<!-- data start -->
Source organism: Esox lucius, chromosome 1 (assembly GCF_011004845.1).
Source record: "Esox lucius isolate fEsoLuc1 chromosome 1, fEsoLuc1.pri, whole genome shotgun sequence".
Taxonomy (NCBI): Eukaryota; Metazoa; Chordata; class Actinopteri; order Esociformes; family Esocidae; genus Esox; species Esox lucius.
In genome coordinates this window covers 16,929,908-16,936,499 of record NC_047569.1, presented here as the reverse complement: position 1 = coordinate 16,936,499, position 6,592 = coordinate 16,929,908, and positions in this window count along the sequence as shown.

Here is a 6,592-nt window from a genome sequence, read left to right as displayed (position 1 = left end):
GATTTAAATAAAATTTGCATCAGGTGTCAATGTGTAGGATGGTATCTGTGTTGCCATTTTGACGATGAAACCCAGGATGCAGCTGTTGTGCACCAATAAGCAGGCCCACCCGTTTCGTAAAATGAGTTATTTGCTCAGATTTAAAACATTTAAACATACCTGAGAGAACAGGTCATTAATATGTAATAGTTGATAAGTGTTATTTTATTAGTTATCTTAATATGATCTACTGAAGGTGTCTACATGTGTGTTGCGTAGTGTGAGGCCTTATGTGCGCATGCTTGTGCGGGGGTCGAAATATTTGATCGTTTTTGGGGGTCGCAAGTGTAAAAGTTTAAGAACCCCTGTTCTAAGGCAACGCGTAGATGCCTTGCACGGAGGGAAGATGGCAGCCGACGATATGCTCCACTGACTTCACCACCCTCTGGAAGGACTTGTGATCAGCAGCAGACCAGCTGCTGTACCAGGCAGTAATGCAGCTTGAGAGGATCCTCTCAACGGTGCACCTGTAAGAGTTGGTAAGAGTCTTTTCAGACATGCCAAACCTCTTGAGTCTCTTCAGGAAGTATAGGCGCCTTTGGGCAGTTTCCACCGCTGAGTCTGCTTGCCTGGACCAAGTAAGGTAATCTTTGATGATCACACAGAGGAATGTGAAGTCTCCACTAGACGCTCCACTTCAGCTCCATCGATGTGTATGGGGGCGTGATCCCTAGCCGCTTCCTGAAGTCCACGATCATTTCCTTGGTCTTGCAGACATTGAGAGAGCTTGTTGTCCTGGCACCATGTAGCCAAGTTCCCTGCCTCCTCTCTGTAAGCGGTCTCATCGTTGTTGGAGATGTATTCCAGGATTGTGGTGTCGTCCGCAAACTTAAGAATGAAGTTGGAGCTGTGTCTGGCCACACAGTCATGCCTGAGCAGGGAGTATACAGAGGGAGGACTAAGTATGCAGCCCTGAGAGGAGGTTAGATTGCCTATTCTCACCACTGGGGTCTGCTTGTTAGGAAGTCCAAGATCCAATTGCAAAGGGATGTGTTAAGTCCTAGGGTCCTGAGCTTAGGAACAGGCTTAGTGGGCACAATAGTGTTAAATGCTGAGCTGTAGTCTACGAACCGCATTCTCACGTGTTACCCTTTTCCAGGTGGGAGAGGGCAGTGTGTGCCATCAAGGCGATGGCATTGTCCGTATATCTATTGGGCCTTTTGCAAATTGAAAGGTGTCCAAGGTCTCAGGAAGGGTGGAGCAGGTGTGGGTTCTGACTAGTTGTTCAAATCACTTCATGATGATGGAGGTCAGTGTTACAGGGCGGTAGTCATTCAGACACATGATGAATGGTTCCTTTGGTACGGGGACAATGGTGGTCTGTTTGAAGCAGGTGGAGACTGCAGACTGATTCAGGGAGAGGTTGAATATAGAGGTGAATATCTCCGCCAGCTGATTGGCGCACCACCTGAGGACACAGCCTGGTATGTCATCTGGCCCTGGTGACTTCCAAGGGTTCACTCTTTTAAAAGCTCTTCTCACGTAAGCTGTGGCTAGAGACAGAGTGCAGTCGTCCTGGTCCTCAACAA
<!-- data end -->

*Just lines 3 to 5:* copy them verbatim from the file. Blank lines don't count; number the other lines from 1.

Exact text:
Taxonomy (NCBI): Eukaryota; Metazoa; Chordata; class Actinopteri; order Esociformes; family Esocidae; genus Esox; species Esox lucius.
In genome coordinates this window covers 16,929,908-16,936,499 of record NC_047569.1, presented here as the reverse complement: position 1 = coordinate 16,936,499, position 6,592 = coordinate 16,929,908, and positions in this window count along the sequence as shown.

Here is a 6,592-nt window from a genome sequence, read left to right as displayed (position 1 = left end):